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  • Writer's pictureJoanne Jacobs

If teachers ban AI for students, can they use it for grading?

Students aren't allowed to use AI to write essays, a junior-high English teacher tells Kwame Anthony Appiah, who writes the New York Times' ethics column. But some teachers are using AI-assisted grading  to provide quick feedback and "the opportunity to edit their work before final submission." Is that hypocrisy? Or common sense?

"Should I embrace new technology and use A.I.-assisted grading to save time and my sanity even though I forbid my students from using it?" the teacher asks.

The Ethicist says the students need practice in writing essays. Teachers don't need to practice grading. "What matters is whether an A.I.-assisted platform can reliably appraise and diagnose your students’ writing, providing the explanation and guidance these students need to improve."

If the bot is reasonably good, the teachers should check the AI-annotated drafts and not issues to bring up in class, he suggests. Time saved on grading essays could be used in other ways that benefit students and can't be duplicated by AI.

AI essay grading is "probably as good as an average busy teacher," concludes a new study, reports Jill Barshay on Hechinger's Proof Points.

Tamara Tate, a researcher at University California, Irvine, and colleagues compared "how ChatGPT stacked up against humans in scoring 1,800 history and English essays written by middle and high school students," writes Barshay. It's not accurate enough -- yet -- to be used from final grades or high-stakes tests, they concluded. But it's close.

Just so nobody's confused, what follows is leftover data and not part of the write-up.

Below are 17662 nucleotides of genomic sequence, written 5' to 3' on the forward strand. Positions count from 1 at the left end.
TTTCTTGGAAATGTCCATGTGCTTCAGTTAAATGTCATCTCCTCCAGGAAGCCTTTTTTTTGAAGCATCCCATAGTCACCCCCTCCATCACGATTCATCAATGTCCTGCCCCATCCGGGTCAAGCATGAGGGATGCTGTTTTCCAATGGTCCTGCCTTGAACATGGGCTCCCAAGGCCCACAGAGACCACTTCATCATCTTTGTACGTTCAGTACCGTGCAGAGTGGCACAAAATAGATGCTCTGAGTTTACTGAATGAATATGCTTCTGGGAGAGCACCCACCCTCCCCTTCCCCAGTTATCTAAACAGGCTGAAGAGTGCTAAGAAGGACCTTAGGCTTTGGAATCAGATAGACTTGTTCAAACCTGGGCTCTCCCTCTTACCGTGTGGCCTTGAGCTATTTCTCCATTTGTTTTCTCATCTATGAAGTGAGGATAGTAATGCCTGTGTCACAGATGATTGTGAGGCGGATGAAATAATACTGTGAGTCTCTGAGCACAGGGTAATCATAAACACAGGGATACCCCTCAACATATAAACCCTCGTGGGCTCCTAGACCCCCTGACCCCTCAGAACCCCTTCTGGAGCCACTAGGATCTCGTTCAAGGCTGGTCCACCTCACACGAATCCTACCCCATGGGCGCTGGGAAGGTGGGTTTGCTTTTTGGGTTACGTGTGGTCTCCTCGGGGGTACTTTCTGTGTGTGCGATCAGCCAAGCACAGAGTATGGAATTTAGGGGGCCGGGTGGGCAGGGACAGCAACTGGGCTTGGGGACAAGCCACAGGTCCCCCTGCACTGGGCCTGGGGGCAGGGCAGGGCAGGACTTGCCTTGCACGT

AI grading could make it practical for teachers to assign more writing, said Tate. However, “you have to be careful how you say that because you never want to take teachers out of the loop.” While students might learn more if they write more, she suggests, they might learn less if their teacher isn't monitoring their progress and noticing their mistakes.

Training AI with a few sample essays graded by the teacher would improve the bot's accuracy, Tate predicts. Her next step is to study whether bot-graded students' writing improves. Does scoring a first draft encourage rewrites?

I used to be invited to speak to English and journalism classes. I'd give them my six-word advice on how to improve their writing: "Read a lot. Write a lot." (The short version is two words.)

I've observed busy teachers having students read and critique each other's drafts. I think that's useless. Students aren't able to provide useful feedback -- and they tend to be too nice to each other.

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3 commentaires

amazing Career
amazing Career
14 juin

Grading practice is not required of teachers. The important question is whether the AI-powered platform can accurately evaluate and diagnose students' writing and give them the feedback and clarifications they require to get better. Happy Wheels


Bruce Smith
Bruce Smith
28 mai

My students regularly read & critique each others' drafts, and their feedback is far from useless. I encourage them to be nice to each other, especially when they are younger; I require them to look for something strong in the draft, and expect them to suggest how it might be improved, thus adapting feedback instruction in the Ivy League, which is regularly taught to those university colleges' students.

05 juin
En réponse à

Agreed. We do feedback in math class, working in teams. Students come up with an idea and explain it to their teammates. The teammates then point out flaws in the argument and offer alternatives. I don't see why anyone would think that students can't provide useful feedback to each other in writing also.

Which, of course, has little or nothing to do with using AI. My biggest objection to using AI would be that I then lose any sense of how the kids are doing and in what areas they are struggling. My job as a teacher is to figure that out so as to remediate and supplement when necessary. Take away the eyes on aspect of grading and w…

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